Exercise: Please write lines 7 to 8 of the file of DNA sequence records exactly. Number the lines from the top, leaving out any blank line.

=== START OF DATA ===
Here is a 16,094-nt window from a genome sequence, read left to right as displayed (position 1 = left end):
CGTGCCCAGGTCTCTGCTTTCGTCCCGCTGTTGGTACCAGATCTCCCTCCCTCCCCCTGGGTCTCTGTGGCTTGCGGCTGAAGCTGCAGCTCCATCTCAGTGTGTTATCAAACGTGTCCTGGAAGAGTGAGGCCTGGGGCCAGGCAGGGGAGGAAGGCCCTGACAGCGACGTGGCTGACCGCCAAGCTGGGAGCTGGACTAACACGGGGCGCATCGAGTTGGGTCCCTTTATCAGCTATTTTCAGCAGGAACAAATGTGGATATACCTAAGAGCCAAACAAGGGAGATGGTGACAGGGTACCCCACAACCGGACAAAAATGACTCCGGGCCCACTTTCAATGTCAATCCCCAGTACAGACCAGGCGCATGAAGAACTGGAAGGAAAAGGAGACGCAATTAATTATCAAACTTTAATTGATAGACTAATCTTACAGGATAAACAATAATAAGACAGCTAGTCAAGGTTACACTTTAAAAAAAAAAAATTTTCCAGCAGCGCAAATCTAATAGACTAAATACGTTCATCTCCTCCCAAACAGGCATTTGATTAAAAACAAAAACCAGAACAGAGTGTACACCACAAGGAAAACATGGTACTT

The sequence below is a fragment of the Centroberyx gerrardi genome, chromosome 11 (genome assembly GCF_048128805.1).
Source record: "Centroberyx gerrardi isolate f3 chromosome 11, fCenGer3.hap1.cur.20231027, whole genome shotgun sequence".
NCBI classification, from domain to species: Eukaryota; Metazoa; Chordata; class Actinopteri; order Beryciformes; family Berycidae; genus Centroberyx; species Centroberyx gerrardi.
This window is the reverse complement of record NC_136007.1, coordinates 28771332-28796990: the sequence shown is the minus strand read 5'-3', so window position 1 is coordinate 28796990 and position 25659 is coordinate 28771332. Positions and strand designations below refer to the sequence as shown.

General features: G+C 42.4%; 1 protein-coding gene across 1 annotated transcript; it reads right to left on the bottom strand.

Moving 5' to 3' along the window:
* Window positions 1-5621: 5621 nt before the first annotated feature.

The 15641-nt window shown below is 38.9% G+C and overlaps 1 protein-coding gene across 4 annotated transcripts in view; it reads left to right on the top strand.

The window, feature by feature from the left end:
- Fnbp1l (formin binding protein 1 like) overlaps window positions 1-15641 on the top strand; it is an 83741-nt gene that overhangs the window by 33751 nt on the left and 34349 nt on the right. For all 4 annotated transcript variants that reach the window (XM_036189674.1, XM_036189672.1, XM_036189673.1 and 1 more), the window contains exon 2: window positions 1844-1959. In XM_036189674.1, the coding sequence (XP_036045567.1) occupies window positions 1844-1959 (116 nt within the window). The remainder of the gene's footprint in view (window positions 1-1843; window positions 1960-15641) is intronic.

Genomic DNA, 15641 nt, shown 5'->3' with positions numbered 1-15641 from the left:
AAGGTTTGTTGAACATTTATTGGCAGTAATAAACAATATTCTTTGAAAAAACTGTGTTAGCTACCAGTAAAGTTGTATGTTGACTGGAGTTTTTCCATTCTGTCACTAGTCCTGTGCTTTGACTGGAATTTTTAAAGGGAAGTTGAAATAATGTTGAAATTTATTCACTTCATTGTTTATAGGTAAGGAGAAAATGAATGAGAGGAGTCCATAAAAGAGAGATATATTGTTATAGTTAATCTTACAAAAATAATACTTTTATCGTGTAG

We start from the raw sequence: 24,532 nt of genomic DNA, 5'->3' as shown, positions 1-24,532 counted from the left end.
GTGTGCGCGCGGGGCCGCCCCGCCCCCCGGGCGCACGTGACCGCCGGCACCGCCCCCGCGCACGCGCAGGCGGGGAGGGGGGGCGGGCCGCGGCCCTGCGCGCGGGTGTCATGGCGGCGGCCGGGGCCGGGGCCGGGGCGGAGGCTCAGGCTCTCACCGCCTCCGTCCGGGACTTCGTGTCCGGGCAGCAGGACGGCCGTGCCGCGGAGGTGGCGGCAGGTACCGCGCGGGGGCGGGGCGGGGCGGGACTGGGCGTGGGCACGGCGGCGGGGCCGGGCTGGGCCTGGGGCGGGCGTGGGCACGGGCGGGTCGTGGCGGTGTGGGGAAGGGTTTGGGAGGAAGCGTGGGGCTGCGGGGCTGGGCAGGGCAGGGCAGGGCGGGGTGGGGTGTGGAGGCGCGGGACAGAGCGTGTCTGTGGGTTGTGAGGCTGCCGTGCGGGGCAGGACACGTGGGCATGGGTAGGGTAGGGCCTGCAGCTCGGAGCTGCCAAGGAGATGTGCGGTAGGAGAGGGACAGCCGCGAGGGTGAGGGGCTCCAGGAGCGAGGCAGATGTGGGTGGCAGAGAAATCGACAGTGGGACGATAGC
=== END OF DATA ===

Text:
General features: G+C 42.4%; 1 protein-coding gene across 1 annotated transcript; it reads right to left on the bottom strand.

Moving 5' to 3' along the window: